The judgment of the court of appeals should be af firmed.
Assistant Attorney General
MALCOLM L. STEWART
Deputy Solicitor General
SARAH E. HARRINGTON
Assistant to the Solicitor
RAMONA D. ELLIOTT
P. MATTHEW SUTKO
Associate General Counsel
DAVID I. GOLD
CATHERINE B. SEVCENKO
Executive Office for United
1 Form B22C was an interim form that subsequently became Official Form 22C. Pet. App. 39. Respondent completed Form B22C, ibid., but the Forms are virtually identical and they are referred to interchange ably herein.
2 The bankruptcy court ordered that respondent's plan run for 60 months rather than the 36 months that respondent had proposed. Pet. App. 76-80. Respondent did not challenge that aspect of the bank ruptcy court's decision, see id. at 11-12 & n.4, and it is not at issue in this Court.
3 See also 11 U.S.C. 1325(b)(4)(A)(ii) (providing that debtor's current monthly income be "multiplied by 12" to determine whether debtor has above-median income); 11 U.S.C. 704(b)(2) (same); see also 11 U.S.C 707(b)(2)(A)(i) (providing that debtor's current monthly income be "multiplied by 60" to determine in part whether presumption of abuse applies); 11 U.S.C. 1322(d)(1)-(2) (providing that debtor's current monthly income be "multiplied by 12" to determine length of plan); 11 U.S.C. 1326(b)(3)(B)(ii) (providing that certain payments be "multiplied by 5 percent" to determine trustee compensation).
4 Under Section 1327 of the Bankruptcy Code, "[t]he provisions of a confirmed plan bind the debtor and each creditor." 11 U.S.C. 1327(a). Some courts of appeals have held that, under Section 1327, the confir mation of a plan has a res judicata effect such that parties may not seek post-confirmation alteration of a plan to take into account circumstanc es known or reasonably foreseeable at the time of confirmation. See In re Dorsey, 505 F.3d 395, 398-399 (5th Cir. 2007); In re Murphy, 474 F.3d 143, 149-150 (4th Cir. 2007); but see Barbosa v. Solomon, 235 F.3d 31, 38-41 (1st Cir. 2000); In re Witkowski, 16 F.3d 739, 743-746 (7th Cir. 1994). Under that view of Section 1327, adoption of petitioner's rule would mean that parties affected by a Chapter 13 bankruptcy are never permitted to take into account changes in a debtor's financial circum stances that occur prior to confirmation but are not reflected in the six-month look-back period utilized in the calculation of a debtor's "disposable income."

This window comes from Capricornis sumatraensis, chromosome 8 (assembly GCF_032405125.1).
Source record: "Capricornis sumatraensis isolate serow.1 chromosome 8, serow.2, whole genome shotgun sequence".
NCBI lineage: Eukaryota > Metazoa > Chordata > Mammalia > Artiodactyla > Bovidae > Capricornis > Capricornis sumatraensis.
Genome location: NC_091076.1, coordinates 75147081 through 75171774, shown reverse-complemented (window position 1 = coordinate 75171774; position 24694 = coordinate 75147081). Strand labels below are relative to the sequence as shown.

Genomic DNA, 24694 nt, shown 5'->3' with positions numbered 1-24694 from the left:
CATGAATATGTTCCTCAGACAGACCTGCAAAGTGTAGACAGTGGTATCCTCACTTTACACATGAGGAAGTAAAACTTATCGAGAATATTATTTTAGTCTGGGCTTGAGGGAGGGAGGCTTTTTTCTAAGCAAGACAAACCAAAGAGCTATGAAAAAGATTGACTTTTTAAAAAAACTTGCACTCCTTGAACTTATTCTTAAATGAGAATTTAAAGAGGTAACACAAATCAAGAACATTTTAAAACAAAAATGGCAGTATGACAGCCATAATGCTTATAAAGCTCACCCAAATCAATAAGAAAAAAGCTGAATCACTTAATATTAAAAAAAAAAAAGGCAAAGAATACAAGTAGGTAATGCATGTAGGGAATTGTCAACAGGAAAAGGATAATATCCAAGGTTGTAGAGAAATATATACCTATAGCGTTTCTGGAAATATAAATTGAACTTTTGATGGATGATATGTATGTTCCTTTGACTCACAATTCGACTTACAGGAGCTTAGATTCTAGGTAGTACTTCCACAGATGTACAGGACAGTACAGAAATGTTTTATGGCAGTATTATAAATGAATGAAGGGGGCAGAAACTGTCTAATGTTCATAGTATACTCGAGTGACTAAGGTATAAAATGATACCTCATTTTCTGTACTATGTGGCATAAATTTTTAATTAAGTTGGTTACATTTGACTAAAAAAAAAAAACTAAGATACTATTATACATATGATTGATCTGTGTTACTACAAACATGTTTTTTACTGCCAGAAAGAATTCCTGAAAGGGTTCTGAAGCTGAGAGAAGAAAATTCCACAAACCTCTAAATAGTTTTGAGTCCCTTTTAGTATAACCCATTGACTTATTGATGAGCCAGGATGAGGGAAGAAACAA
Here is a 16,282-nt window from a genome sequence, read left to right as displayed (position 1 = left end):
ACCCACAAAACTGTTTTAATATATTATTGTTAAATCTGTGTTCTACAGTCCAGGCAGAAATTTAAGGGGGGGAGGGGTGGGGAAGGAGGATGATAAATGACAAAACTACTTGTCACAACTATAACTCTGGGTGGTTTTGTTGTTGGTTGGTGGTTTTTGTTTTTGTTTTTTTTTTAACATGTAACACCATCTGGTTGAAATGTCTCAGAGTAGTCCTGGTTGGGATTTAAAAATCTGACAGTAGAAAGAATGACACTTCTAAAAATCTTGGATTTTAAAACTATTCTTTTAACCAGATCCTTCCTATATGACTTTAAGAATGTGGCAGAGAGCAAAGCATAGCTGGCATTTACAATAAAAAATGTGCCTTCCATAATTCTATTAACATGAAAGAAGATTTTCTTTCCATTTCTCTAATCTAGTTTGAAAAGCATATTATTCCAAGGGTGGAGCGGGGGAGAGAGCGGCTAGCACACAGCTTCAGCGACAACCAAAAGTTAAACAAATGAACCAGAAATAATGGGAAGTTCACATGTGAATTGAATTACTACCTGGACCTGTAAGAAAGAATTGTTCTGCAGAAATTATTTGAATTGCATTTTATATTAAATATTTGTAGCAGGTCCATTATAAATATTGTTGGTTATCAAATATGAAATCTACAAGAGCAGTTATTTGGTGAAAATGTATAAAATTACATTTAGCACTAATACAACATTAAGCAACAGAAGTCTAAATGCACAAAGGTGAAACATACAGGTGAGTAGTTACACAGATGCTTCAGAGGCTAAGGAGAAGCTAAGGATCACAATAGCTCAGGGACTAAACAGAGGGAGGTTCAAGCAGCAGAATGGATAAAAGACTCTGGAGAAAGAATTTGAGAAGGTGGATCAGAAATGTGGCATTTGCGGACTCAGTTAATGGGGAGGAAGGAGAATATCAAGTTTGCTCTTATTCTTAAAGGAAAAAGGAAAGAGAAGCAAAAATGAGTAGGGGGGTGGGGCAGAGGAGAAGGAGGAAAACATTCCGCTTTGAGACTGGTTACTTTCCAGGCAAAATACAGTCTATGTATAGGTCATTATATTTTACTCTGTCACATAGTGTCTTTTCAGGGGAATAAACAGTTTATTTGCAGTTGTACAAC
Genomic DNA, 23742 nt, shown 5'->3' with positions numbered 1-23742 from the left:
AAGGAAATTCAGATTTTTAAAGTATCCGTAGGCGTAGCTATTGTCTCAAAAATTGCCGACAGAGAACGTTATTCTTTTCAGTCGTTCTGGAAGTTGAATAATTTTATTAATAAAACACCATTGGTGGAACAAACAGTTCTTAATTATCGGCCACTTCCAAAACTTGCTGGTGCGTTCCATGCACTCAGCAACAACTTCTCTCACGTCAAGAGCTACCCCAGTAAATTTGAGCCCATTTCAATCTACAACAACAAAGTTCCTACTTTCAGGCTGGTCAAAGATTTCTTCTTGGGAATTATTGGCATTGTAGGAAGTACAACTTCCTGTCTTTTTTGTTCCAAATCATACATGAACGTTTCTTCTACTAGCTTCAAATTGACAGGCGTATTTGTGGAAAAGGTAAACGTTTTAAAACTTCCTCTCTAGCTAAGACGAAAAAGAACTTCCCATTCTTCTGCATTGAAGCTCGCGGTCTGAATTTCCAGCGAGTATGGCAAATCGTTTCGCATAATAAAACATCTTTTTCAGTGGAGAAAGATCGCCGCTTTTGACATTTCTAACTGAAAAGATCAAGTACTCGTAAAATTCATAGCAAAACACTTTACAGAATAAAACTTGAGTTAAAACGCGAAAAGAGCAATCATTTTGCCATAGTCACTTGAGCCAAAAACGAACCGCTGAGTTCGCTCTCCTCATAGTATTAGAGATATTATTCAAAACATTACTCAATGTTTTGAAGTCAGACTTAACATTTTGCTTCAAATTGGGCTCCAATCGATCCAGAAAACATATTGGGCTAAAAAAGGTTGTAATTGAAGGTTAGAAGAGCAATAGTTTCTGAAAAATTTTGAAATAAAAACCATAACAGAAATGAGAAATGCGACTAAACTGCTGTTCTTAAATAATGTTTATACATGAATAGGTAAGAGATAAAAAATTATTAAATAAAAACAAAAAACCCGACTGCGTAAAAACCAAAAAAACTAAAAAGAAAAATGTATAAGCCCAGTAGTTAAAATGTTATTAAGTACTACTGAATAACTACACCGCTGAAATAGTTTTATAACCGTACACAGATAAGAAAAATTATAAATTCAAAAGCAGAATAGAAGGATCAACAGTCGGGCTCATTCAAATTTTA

5 See also, e.g., In re Simms, No. 06-1206, 2008 WL 217174, at *9 (Bankr. N.D. W. Va. Jan. 23, 2008) ("Of course, under pre-BAPCPA law, bankruptcy courts sometimes deviated from the debtor's income and expenses listed on Schedules I & J based on known increases or decreases in either income or expenses."); In re Richardson, 283 B.R. 783, 799 (Bankr. D. Kan. 2002) ("Before a plan is confirmed, the debtor, the trustee, and the court must look to see what the plan offers in payments from projected disposable income that will predictably flow to the debtor. If income is foreseeable at confirmation, it is included within projected disposable income."); Thomas J. Izzo, Projecting the Past: How the Bankruptcy Abuse Prevention and Consumer Protec tion Act Has Befuddled § 1325(b) and "Projected Disposable Income," 25 Emory Bankr. Devs. J. 521, 552 (2009).
6 E.g., In re Turner, 574 F.3d at 355 ("Since the object of a Chapter 13 bankruptcy is to balance the need of the debtor to cover his living ex penses against the interest of the unsecured creditors in recovering as much of what the debtor owes them as possible, we cannot see the merit in throwing out undisputed information, bearing on how much the debt or can afford to pay, that comes to light between the submission and approval of a plan of reorganization.").
7 Petitioner further suggests (Br. 53-54) that respondent could have filed a Chapter 7 liquidation rather than a Chapter 13 repayment plan. In enacting BAPCPA, however, Congress sought to increase the amount of money unsecured creditors will receive from the bankruptcy
system by shifting more debtors from Chapter 7 into Chapter 13. 2005 House Report 2; id. at 12 .
8 See also John Eggum, et al, Saving Homes in Bankruptcy: Hous ing Affordability and Loan Modification, 2008 Utah L. Rev. 1123, 1126; Michelle J. White, Personal Bankruptcy Under the 1978 Bank ruptcy Code: An Economic Analysis, 63 Ind. L.J. 1, 48 (1987).
9 In addition, Section 109(g) prohibits the filing of any type of bank ruptcy by a debtor who has had a case pending within the preceding 180 days if the case was dismissed "for willful failure of the debtor to abide by orders of the court, or to appear before the court in proper prosecu tion of the case," or if the debtor had the prior case voluntarily dis missed "following the filing of a request for relief from the automatic stay."